Creating driverless cars capable of humanlike reasoning is a long-standing pursuit of companies like Waymo, GM’s Cruise, Uber, and others. Intel’s Mobileye proposes a mathematical model — the Responsibility-Sensitive Safety (RSS) — it describes as a “common sense” approach to on-the-road decision-making that codifies good habits like giving other cars the right of way. For its part, Nvidia is actively developing Safety Force Field, a decision-making policy in a motion-planning stack that monitors unsafe actions by analyzing real-time sensor data.

Now, a team of MIT scientists are investigating an approach that leverages GPS-like maps and visual data to enable autonomous cars to learn human steering patterns, and to apply the learned knowledge to complex planned routes in previously unseen environments. Their work — which will be presented at the International Conference on Robotics and Automation in Long Beach, California next month — builds on end-to-end navigation systems architected by Daniel Rus, director of the Computer Science and Artificial Intelligence Laboratory (CSAIL).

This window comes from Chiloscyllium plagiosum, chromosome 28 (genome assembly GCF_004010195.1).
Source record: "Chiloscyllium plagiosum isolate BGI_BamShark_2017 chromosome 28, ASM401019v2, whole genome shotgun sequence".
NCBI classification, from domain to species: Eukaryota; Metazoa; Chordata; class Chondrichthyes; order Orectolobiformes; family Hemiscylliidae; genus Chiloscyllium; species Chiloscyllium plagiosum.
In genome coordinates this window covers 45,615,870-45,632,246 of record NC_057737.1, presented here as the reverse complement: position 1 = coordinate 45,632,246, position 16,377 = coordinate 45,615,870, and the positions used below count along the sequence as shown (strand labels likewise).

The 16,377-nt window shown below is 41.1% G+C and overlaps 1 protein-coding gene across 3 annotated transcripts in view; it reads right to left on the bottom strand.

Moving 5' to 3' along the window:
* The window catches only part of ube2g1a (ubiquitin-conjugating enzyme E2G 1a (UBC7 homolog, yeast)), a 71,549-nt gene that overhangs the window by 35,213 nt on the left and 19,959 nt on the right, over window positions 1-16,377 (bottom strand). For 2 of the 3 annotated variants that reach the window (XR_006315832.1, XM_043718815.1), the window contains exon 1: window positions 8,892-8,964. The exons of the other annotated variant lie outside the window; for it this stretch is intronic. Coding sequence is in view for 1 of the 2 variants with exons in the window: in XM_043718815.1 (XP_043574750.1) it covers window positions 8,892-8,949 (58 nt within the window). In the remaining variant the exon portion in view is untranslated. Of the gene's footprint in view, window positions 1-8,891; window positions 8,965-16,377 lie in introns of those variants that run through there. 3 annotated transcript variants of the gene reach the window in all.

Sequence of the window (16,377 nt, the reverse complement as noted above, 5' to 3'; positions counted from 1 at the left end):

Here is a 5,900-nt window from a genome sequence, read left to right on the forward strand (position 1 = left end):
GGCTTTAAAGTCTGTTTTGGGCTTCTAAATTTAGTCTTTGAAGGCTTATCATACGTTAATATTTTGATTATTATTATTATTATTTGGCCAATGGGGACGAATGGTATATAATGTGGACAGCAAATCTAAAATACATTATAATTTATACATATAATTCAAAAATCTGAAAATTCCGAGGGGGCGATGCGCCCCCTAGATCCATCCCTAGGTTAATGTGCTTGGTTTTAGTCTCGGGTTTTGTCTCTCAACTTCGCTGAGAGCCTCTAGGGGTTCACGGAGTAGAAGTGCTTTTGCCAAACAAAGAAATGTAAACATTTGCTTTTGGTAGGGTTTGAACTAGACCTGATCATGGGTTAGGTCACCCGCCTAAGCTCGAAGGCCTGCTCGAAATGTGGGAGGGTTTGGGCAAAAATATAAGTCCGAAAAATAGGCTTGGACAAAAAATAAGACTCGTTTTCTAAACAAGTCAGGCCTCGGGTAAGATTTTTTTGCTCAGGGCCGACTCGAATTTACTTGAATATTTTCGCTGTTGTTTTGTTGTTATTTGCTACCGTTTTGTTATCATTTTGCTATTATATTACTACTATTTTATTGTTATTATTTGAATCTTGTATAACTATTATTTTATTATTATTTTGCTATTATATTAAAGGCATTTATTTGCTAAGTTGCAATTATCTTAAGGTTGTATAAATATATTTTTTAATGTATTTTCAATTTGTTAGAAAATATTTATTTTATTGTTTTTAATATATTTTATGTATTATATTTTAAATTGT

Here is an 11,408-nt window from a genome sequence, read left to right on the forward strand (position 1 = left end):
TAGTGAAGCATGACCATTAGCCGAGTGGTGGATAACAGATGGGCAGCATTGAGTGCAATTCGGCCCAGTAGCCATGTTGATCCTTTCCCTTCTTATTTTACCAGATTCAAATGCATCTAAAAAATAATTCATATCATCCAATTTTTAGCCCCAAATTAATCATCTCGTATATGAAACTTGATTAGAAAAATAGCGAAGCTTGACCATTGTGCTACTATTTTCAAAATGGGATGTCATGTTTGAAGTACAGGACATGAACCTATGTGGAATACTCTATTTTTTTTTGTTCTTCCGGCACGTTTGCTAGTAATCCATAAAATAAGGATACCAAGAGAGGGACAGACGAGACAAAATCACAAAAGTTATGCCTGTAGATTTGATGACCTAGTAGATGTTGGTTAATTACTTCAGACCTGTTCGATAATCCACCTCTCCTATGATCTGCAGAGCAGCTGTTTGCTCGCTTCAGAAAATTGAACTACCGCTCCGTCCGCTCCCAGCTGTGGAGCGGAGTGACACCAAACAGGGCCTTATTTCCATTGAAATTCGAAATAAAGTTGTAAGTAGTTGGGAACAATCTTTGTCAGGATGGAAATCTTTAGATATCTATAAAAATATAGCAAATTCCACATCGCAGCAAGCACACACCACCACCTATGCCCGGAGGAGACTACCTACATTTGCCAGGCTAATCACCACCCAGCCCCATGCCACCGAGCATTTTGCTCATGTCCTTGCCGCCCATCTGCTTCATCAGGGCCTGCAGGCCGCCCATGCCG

Rus and colleagues’ prior models followed roads without destinations in mind, while the new model drives to predefined places. “With our system, you don’t need to train on every road beforehand,” said first paper author and MIT graduate student Alexander Amini. “You can download a new map for the car to navigate through roads it has never seen before.”

As Amini and the other contributing researchers explain, their AI system watches and learns how to steer from a human driver, and then correlates steering wheel rotations to road curvatures it observes through cameras and an inputted map. Eventually, it comes to know the most likely steering command for various driving situations, such as straight roads, four-way or T-shaped intersections, forks, and rotaries.

In experiments, the researchers fed the machine learning model a map with a randomly chosen route. When driving, the system extracted visual features from the camera, which enabled it to predict road structures like a distant stop sign and line breaks on the side of the road. Furthermore, it correlated visual data with the map data to identify mismatches, which helped it to better determine its position on the road and ensure it stayed on the safest path. For example, when it was driving on a straight road without turns and the map indicated that it needed to turn right, the car knew to keep driving straight.

“In the real world, sensors do fail,” said Amini. “We want to make sure that the system is robust to different failures of different sensors by building a system that can accept these noisy inputs and still navigate and localize itself correctly on the road.”